If you recall what transpired last month, education board officials overseeing schools in the Fukushima Prefecture jacked up permissible doses for school children from the standard 1 milliSievert/year to a very difficult to accept 20 milliSievert/year. Angry parents have been protesting ever since, and have succeeded in forcing the Ministry of Education to acquiesce to their demands. From the NYT:
"The education minister, Yoshiaki Takaki, said Friday that the government would, for the time being, revert to the original limit of 1 millisievert a year. Mr. Takaki said the government would pay for local schools with radiation levels above that limit to remove contaminated topsoil from their grounds.It was a tough call. Education officials - weighing radiation safety vs Japan's high educational expectations - facilely cited a 2009 recommendation from the International Commission on Radiological Protection (ICRP) that addresses this sort of scenario. During emergencies, the ICRP Publication 109 states that populations can be exposed to 20 to 100 mSv per year for short periods of time. The education ministry calculated that children could spend 8 hours a day in a schoolyard exposed to as much as 3.8 microsieverts per hour, and 16 hours a day indoors exposed to 1.52 microsieverts per hour. Under these circumstances, annual doses would come in just under the 20-mSv limit.
“We will provide financial support to schools for measures to deal with soil in schoolyards as a way to lower radiation levels for children,” Mr. Takaki said at a news conference."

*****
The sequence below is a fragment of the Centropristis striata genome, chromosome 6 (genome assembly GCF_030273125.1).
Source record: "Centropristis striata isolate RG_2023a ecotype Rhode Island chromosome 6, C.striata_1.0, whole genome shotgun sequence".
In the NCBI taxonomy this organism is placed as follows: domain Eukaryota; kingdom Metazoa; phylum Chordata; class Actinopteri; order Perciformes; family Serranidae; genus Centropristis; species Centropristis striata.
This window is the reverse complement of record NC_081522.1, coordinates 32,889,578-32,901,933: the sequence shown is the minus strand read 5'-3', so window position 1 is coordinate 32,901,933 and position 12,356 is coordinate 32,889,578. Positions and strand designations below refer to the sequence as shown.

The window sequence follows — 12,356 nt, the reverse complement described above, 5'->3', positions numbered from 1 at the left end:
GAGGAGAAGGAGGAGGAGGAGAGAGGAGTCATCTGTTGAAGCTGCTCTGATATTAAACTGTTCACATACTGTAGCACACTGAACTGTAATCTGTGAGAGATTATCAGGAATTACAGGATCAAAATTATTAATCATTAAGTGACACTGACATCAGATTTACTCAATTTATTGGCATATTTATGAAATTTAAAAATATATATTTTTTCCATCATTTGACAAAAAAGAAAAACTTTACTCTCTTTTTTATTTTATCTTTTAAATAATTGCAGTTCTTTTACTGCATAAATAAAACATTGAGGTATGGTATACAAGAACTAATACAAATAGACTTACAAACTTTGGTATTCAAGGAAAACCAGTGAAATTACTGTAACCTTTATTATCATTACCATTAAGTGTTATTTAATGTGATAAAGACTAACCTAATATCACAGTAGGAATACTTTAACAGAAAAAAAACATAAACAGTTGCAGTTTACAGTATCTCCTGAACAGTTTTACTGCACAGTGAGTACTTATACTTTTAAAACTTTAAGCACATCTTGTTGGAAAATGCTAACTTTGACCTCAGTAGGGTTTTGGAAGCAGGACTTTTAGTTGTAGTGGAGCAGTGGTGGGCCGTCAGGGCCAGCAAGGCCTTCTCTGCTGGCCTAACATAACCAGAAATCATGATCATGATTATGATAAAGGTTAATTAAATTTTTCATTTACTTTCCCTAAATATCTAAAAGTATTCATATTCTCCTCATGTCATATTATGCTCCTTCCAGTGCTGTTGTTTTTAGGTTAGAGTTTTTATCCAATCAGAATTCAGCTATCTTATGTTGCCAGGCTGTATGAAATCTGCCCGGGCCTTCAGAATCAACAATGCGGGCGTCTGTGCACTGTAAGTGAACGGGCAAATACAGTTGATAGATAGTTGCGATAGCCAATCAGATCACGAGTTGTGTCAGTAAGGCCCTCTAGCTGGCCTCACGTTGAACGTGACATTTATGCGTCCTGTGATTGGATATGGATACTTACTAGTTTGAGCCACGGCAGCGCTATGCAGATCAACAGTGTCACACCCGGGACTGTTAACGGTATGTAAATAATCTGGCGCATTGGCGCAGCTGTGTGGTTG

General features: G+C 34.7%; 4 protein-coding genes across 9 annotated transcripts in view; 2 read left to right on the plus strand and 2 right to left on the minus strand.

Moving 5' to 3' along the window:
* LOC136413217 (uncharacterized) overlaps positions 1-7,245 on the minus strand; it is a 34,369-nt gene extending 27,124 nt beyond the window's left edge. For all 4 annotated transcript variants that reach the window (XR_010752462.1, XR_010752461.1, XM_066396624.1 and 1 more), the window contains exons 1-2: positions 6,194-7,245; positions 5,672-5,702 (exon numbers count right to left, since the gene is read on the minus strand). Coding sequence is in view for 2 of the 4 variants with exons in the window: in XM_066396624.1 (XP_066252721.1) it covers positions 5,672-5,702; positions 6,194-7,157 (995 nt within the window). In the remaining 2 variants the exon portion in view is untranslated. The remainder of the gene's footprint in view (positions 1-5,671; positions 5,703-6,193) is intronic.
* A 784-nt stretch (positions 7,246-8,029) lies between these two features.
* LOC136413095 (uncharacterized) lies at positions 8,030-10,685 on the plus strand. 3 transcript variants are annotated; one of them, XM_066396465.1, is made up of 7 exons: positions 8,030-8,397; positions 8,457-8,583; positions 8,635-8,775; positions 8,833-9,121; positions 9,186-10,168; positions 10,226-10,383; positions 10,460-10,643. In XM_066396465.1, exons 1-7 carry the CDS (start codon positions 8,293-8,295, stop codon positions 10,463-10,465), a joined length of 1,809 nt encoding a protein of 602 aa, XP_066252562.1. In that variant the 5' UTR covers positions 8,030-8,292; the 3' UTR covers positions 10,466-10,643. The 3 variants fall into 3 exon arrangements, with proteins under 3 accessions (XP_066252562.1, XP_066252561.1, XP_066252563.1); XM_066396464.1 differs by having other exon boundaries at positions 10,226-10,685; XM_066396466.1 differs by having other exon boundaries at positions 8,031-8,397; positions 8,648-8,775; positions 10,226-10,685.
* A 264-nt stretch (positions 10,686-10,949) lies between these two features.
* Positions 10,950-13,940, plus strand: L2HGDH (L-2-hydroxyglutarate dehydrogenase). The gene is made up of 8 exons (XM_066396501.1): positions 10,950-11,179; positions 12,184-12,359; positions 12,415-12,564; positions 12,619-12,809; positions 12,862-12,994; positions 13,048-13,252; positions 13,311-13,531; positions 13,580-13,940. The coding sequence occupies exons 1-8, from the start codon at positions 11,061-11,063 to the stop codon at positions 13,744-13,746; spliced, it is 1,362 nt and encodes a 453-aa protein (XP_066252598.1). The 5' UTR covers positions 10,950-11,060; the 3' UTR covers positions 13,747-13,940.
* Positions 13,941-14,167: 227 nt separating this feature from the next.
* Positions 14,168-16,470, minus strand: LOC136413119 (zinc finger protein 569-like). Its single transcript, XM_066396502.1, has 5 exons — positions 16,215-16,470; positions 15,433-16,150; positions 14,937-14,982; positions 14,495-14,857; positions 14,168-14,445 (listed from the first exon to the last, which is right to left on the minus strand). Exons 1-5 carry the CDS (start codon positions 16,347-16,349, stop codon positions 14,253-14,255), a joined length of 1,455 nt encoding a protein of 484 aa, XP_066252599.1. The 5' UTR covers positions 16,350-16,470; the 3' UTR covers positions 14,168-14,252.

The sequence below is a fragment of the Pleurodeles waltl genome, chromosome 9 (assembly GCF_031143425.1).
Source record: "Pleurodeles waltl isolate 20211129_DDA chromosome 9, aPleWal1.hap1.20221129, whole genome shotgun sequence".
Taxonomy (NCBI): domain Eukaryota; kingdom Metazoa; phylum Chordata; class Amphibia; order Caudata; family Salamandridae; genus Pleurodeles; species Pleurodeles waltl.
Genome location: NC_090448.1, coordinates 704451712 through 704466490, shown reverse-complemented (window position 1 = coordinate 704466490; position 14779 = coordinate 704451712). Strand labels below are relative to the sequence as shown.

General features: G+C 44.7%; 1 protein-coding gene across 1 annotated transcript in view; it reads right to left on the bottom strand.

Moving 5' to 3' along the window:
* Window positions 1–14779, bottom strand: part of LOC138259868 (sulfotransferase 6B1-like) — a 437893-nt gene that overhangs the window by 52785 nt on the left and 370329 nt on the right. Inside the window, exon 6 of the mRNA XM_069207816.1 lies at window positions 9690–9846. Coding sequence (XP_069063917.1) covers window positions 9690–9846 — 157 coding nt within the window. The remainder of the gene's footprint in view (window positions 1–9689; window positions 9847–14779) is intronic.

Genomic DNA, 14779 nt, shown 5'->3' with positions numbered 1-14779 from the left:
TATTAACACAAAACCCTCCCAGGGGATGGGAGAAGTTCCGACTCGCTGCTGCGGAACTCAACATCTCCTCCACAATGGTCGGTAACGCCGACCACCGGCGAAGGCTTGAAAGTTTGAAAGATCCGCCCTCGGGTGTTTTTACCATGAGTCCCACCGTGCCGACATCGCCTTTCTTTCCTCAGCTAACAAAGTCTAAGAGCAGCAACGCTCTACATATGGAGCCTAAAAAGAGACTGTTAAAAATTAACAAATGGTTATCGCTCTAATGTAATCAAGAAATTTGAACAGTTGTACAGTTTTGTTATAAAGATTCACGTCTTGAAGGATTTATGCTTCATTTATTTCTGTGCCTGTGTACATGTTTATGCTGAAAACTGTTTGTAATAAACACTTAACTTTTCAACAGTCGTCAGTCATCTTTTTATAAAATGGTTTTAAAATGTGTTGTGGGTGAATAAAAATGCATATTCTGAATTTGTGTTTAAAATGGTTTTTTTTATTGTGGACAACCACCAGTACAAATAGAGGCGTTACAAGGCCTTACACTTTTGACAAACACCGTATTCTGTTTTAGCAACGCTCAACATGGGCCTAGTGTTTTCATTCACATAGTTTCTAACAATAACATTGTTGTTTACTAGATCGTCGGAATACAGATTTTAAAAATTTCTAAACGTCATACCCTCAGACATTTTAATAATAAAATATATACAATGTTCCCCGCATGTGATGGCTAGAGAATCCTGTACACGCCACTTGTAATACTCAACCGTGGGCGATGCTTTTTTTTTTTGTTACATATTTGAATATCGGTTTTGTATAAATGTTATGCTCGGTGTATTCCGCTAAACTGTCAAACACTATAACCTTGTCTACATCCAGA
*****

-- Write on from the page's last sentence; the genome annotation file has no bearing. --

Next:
Mext had recently conducted measurements at 58 public schools, and said none of them exceeded 3.8 microSeiverts per hour. After the removal of topsoil, municipality officials are stating that doses in some areas will be reduced to just 0.6 microSievert/hour.
Here's a note of concern: ICRP recommendations, along with official exposure measurements are taken "in air", and are likely read with the equipment some distance from the ground. If activity is as high as 600,000 becquerels per square metre in some areas like the IRSN recently reported, foot and ankle doses could be higher than official numbers by a factor of 2-4 due to beta contribution and principles of inverse square law.
If you measure the distance from ground to gonads for younger children (Kinder through Grade 6), you begin to appreciate why they should make the distinction. In addition to the generic 'in air' reading, it's helpful to see the exposure numbers taken at 5cm, 20 cm and 1 meter levels from the soil.